Reprinted from a JVC press release:
JVC Professional Products Company continues to deliver affordable, high quality HD products to market with the unveiling of the GY-HD250U high definition camcorder. As part of its growing ProHD line, this next generation full HD resolution camcorder is the first HDV model to offer studio capabilities, and features 720/60p capture and recording for electronic newsgathering.
Responding to demand for an affordable studio-capable HD camera, JVC developed the extremely versatile and compact GY-HD250U to ease the transition from SD to HD allowing customers to utilize much of their existing infrastructure–including cabling–while providing robust performance in both standard and high definition. In addition to its studio capability, the GY-HD250U offers the comfort and stability of a shoulder-style camcorder with a full complement of features needed for Electronic News Gathering (ENG), and cinematography applications.
“We designed the GY-HD250U with multiple applications in mind,” said Craig Yanagi, National Marketing Manager, Creation Products. “The fact that the camera has flexible connectivity, is lightweight and can record in multiple progressive formats is certain to meet the various needs of the professional industry. The options on this camera are sure to make this the camera of choice for a wide range of studio, facility and field production.”
The GY-HD250 records true 1280 x 720 progressive at 60 frames per second thanks to a new advanced codec that provides ultra efficient compression without visible motion artifacts. It has built-in genlock capability, component and HD-SDI output, with professional connectors mounted on a magnesium die cast chassis. The GY-HD250U also features the choice of several interchangeable lenses, enhanced cinema gamma, external time code synchronization, BNC connectors, built-in mount for a 14.4V professional battery, and the patented focus assist feature.
The GY-HD250U offers flexible recording options for any production environment. The camera’s built-in HDV recording system records full raster high-definition video on inexpensive MiniDV cassettes. With the optional DR-HD100U Direct-to-Edit recorder, a hard disk workflow can be achieved, while simultaneously creating back-up material on digital tape.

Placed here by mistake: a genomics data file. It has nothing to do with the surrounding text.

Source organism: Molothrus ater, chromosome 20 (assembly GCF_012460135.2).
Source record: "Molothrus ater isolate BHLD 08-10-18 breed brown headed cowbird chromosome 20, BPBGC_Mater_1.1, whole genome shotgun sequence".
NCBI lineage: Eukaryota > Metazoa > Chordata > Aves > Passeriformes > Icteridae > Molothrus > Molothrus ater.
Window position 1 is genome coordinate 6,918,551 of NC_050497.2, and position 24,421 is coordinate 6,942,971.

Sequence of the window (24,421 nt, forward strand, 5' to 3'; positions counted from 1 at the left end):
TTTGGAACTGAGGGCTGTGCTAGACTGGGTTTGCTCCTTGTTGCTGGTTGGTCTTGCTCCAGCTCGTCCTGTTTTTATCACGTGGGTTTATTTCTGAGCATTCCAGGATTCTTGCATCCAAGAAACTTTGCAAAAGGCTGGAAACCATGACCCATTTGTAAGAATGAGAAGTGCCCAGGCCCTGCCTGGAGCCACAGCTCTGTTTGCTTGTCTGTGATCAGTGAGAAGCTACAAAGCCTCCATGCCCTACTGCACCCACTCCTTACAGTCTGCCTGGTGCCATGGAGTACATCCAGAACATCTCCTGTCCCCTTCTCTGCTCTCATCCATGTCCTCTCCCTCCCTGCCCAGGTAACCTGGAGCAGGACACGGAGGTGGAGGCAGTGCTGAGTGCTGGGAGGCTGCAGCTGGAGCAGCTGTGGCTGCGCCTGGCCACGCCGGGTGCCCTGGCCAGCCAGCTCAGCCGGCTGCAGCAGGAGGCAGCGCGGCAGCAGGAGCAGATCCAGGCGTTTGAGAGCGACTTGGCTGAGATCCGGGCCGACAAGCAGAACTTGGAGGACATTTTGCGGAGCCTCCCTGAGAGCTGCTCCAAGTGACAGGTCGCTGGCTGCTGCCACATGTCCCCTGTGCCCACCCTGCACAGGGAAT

The GY-HD250U can easily be converted to a cost effective studio camera with the KY-HD250 studio adapter, following the tradition of the popular GY-DV550U professional DV camera. The camera’s optional CCU provides connection to industry standard 26-pin multicore cabling for power, genlock, R/B gain, black level and intercom up to 330 feet. An optional pan and tilt head and 16:9 LCD studio viewfinder make it ideal for educational, religious, cable and broadcast studios.
Electronic News Gathering (ENG)
The GY-HD250U is the affordable choice for news organizations migrating from SD to HD. It’s superbly balanced for stable shoulder style shooting, with operation controls placed in positions familiar to electronic photojournalists. Its 60 frame progressive capture and recording provides high resolution and smooth motion, necessary for news and sports field production. The built-in Anton-Bauer battery bracket provides compatibility with the most popular battery systems for ENG. When equipped with the optional DR-HD100U, editing can be performed immediately from the hard disk without time-consuming transfer to the NLE. Other attributes for ENG include lens interchangeability and a pool feed input.
The GY-HD250 captures real 24p and 30p acquisition that produces polished, film-like quality HD recordings. The time code is recorded in native 24p mode, enabling the user to transfer recordings to film for theater distribution with ease. The camera allows for extensive user customization with additional gamma settings for cinema applications. Its 1/3-inch bayonet mount allows the use of various interchangeable lenses from Fujinon, Canon and other third party lenses and accessories.
The suggested list price for the GY-HD250U is $8,995. Delivery is expected to begin in October 2006.